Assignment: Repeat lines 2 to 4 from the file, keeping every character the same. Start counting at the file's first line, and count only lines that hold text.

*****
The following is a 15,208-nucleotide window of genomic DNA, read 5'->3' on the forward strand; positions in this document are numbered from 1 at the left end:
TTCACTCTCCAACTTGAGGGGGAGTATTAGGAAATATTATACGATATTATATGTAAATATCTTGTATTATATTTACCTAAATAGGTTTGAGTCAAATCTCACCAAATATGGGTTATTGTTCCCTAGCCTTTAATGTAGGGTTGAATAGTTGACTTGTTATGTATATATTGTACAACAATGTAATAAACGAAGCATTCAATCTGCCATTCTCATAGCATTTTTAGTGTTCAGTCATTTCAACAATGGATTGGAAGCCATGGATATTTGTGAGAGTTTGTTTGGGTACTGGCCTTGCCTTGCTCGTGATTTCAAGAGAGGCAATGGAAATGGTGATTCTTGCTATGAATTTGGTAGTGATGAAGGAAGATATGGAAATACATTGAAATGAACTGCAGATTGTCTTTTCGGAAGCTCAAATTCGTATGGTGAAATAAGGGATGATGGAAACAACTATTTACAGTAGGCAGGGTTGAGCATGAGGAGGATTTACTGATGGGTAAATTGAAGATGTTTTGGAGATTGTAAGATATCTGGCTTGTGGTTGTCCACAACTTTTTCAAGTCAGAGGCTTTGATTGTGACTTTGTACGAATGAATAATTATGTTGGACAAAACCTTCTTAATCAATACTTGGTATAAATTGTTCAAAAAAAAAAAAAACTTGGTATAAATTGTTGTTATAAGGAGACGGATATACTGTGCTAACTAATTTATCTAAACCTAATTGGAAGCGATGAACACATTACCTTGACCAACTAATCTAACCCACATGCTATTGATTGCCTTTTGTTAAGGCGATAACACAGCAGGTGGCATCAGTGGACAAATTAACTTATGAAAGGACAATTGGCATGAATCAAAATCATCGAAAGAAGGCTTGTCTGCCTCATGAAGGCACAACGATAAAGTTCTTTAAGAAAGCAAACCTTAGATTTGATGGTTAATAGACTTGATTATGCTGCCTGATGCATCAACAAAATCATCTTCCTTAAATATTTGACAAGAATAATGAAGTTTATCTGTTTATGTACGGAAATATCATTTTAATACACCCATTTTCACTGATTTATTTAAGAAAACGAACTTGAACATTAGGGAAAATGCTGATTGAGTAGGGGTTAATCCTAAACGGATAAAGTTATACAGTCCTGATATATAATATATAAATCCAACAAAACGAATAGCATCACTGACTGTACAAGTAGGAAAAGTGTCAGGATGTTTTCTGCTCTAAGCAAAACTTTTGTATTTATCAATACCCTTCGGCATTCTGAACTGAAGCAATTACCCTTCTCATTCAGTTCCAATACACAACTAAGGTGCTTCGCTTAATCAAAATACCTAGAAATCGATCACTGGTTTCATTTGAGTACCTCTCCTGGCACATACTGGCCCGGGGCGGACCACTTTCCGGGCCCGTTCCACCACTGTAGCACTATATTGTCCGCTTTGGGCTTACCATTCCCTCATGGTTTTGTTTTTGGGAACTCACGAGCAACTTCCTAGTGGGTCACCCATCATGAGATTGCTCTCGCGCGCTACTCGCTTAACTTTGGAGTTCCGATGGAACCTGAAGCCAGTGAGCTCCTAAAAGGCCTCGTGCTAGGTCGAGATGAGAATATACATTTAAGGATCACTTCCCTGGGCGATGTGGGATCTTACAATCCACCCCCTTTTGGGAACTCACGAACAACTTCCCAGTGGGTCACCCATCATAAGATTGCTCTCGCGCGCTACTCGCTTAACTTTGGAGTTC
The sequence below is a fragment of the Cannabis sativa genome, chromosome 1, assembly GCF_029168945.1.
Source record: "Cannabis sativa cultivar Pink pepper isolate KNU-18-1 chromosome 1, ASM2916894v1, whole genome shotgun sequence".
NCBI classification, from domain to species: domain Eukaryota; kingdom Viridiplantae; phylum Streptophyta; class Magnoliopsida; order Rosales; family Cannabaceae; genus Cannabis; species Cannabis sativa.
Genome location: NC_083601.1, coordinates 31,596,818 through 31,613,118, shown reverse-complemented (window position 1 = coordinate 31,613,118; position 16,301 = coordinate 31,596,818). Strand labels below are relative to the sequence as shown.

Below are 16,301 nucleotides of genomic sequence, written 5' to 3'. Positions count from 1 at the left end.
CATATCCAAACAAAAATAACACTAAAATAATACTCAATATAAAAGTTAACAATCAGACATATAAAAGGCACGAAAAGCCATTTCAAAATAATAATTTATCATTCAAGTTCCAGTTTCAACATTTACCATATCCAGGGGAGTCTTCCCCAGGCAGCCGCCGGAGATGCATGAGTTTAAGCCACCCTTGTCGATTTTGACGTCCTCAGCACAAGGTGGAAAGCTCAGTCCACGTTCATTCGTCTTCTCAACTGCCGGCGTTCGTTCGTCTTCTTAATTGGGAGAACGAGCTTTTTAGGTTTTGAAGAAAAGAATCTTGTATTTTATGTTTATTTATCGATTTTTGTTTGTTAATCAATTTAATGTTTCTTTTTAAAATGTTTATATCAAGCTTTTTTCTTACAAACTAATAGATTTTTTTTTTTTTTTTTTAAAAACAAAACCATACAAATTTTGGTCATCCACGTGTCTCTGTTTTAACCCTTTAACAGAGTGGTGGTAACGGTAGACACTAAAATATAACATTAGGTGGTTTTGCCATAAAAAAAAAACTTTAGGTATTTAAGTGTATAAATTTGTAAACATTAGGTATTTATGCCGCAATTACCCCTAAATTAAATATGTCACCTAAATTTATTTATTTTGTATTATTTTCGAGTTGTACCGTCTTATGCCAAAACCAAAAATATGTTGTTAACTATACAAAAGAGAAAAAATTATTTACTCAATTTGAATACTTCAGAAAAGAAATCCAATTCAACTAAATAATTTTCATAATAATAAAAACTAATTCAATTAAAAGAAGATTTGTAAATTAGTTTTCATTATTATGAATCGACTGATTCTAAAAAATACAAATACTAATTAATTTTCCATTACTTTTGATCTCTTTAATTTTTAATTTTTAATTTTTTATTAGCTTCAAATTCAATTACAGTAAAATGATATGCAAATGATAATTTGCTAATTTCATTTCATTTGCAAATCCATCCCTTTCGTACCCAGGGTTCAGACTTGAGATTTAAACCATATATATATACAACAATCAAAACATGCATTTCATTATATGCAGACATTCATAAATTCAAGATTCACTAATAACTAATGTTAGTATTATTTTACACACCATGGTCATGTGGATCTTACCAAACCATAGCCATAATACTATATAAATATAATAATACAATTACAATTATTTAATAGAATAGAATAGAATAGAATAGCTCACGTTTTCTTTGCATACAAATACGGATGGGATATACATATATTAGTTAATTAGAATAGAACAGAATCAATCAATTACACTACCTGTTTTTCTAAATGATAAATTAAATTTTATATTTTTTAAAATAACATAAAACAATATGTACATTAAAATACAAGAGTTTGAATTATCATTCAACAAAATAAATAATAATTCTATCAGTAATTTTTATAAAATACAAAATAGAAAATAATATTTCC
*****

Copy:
TTCACTCTCCAACTTGAGGGGGAGTATTAGGAAATATTATACGATATTATATGTAAATATCTTGTATTATATTTACCTAAATAGGTTTGAGTCAAATCTCACCAAATATGGGTTATTGTTCCCTAGCCTTTAATGTAGGGTTGAATAGTTGACTTGTTATGTATATATTGTACAACAATGTAATAAACGAAGCATTCAATCTGCCATTCTCATAGCATTTTTAGTGTTCAGTCATTTCAACAATGGATTGGAAGCCATGGATATTTGTGAGAGTTTGTTTGGGTACTGGCCTTGCCTTGCTCGTGATTTCAAGAGAGGCAATGGAAATGGTGATTCTTGCTATGAATTTGGTAGTGATGAAGGAAGATATGGAAATACATTGAAATGAACTGCAGATTGTCTTTTCGGAAGCTCAAATTCGTATGGTGAAATAAGGGATGATGGAAACAACTATTTACAGTAGGCAGGGTTGAGCATGAGGAGGATTTACTGATGGGTAAATTGAAGATGTTTTGGAGATTGTAAGATATCTGGCTTGTGGTTGTCCACAACTTTTTCAAGTCAGAGGCTTTGATTGTGACTTTGTACGAATGAATAATTATGTTGGACAAAACCTTCTTAATCAATACTTGGTATAAATTGTTCAAAAAAAAAAAAAACTTGGTATAAATTGTTGTTATAAGGAGACGGATATACTGTGCTAACTAATTTATCTAAACCTAATTGGAAGCGATGAACACATTACCTTGACCAACTAATCTAACCCACATGCTATTGATTGCCTTTTGTTAAGGCGATAACACAGCAGGTGGCATCAGTGGACAAATTAACTTATGAAAGGACAATTGGCATGAATCAAAATCATCGAAAGAAGGCTTGTCTGCCTCATGAAGGCACAACGATAAAGTTCTTTAAGAAAGCAAACCTTAGATTTGATGGTTAATAGACTTGATTATGCTGCCTGATGCATCAACAAAATCATCTTCCTTAAATATTTGACAAGAATAATGAAGTTTATCTGTTTATGTACGGAAATATCATTTTAATACACCCATTTTCACTGATTTATTTAAGAAAACGAACTTGAACATTAGGGAAAATGCTGATTGAGTAGGGGTTAATCCTAAACGGATAAAGTTATACAGTCCTGATATATAATATATAAATCCAACAAAACGAATAGCATCACTGACTGTACAAGTAGGAAAAGTGTCAGGATGTTTTCTGCTCTAAGCAAAACTTTTGTATTTATCAATACCCTTCGGCATTCTGAACTGAAGCAATTACCCTTCTCATTCAGTTCCAATACACAACTAAGGTGCTTCGCTTAATCAAAATACCTAGAAATCGATCACTGGTTTCATTTGAGTACCTCTCCTGGCACATACTGGCCCGGGGCGGACCACTTTCCGGGCCCGTTCCACCACTGTAGCACTATATTGTCCGCTTTGGGCTTACCATTCCCTCATGGTTTTGTTTTTGGGAACTCACGAGCAACTTCCTAGTGGGTCACCCATCATGAGATTGCTCTCGCGCGCTACTCGCTTAACTTTGGAGTTCCGATGGAACCTGAAGCCAGTGAGCTCCTAAAAGGCCTCGTGCTAGGTCGAGATGAGAATATACATTTAAGGATCACTTCCCTGGGCGATGTGGGATCTTACAATCCACCCCCTTTTGGGAACTCACGAACAACTTCCCAGTGGGTCACCCATCATAAGATTGCTCTCGCGCGCTACTCGCTTAACTTTGGAGTTC
The sequence below is a fragment of the Cannabis sativa genome, chromosome 1, assembly GCF_029168945.1.
Source record: "Cannabis sativa cultivar Pink pepper isolate KNU-18-1 chromosome 1, ASM2916894v1, whole genome shotgun sequence".